“For very severe depressions, the benefits of medications are clear and substantial,” said Jay Fournier, lead author and a doctoral candidate in Penn’s Department of Psychology. “But for others, the results of this study demonstrate how important it is for persons who are suffering from depression to take an active role in their care, regardless of the severity of their symptoms. Even placebo treatments help most people, and, although we do not fully understand how placebos work, part of the benefit comes from patients taking their depressive symptoms seriously and acting on their concern about their own mental health.”

University of Pennsylvania

ENGINEERED TOBACCO PLANTS HAVE MORE POTENTIAL AS A BIOFUEL

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Researchers from the Biotechnology Foundation Laboratories at Thomas Jefferson University have identified a way to increase the oil in tobacco plant leaves, which may be the next step in using the plants for biofuel. Their paper was published online in Plant Biotechnology Journal.

According to Vyacheslav Andrianov, Ph.D., assistant professor of Cancer Biology at Jefferson Medical College of Thomas Jefferson University, tobacco can generate biofuel more efficiently than other agricultural crops. However, most of the oil is typically found in the seeds – tobacco seeds are composed of about 40 percent oil per dry weight.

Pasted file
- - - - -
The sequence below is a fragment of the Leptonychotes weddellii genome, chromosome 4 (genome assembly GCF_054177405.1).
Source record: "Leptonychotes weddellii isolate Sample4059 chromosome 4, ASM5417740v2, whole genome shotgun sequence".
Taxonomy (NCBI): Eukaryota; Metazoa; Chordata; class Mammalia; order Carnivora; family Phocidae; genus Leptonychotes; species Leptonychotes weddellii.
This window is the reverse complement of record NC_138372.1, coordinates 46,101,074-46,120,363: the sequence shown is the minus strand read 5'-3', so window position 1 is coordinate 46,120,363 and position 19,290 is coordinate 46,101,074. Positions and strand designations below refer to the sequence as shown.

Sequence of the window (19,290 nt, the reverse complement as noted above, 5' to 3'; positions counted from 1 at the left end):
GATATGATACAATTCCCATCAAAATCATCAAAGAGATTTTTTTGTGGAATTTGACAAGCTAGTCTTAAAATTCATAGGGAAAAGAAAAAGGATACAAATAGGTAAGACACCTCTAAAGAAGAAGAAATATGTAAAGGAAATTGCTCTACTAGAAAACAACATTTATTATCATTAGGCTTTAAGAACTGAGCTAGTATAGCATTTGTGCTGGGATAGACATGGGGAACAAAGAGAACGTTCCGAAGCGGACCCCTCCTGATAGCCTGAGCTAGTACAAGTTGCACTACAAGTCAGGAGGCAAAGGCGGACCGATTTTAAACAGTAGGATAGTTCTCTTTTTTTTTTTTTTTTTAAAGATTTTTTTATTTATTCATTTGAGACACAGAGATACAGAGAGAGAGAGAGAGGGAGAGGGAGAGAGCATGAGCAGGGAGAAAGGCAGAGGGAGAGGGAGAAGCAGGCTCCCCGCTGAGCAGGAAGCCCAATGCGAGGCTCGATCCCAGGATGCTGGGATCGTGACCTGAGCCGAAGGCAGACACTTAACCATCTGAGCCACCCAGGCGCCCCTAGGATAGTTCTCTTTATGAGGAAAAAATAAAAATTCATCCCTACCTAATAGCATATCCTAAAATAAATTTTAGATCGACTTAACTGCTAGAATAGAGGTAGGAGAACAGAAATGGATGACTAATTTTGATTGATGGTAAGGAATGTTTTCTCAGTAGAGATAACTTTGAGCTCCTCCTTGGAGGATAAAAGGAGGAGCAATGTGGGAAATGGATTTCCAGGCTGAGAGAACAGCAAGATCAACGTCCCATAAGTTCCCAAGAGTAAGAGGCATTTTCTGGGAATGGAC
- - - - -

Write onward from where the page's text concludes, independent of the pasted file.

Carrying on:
Although the seed oil has been tested for use as fuel for diesel engines, tobacco plants yield a modest amount of seeds, at only about 600 kg of seeds per acre. Dr. Andrianov and his colleagues sought to find ways to engineer tobacco plants, so that their leaves expressed the oil.

“Tobacco is very attractive as a biofuel because the idea is to use plants that aren’t used in food production,” Dr. Andrianov said. “We have found ways to genetically engineer the plants so that their leaves express more oil. In some instances, the modified plants produced 20-fold more oil in the leaves.”

Typical tobacco plant leaves contain 1.7 percent to 4 percent of oil per dry weight. The plants were engineered to overexpress one of two genes: the diacyglycerol acytransferase (DGAT) gene or the LEAFY COTYLEDON 2 (LEC2) gene. The DGAT gene modification led to about 5.8 percent of oil per dry weight in the leaves, which about two-fold the amount of oil produced normally. The LEC2 gene modification led to 6.8 percent of oil per dry weight.

“Based on these data, tobacco represents an attractive and promising ‘energy plant’ platform, and could also serve as a model for the utilization of other high-biomass plants for biofuel production,” Dr. Andrianov said.

The paper was co-authored by Dr. Andrianov and Nikolai Borisjuk, Ph.D., also from the Jefferson Biotechnology Foundation Laboratories. Hilary Koprowski, M.D., is the director of the Jefferson Biotechnology Foundation Laboratories, and also participated in the research.

Thomas Jefferson University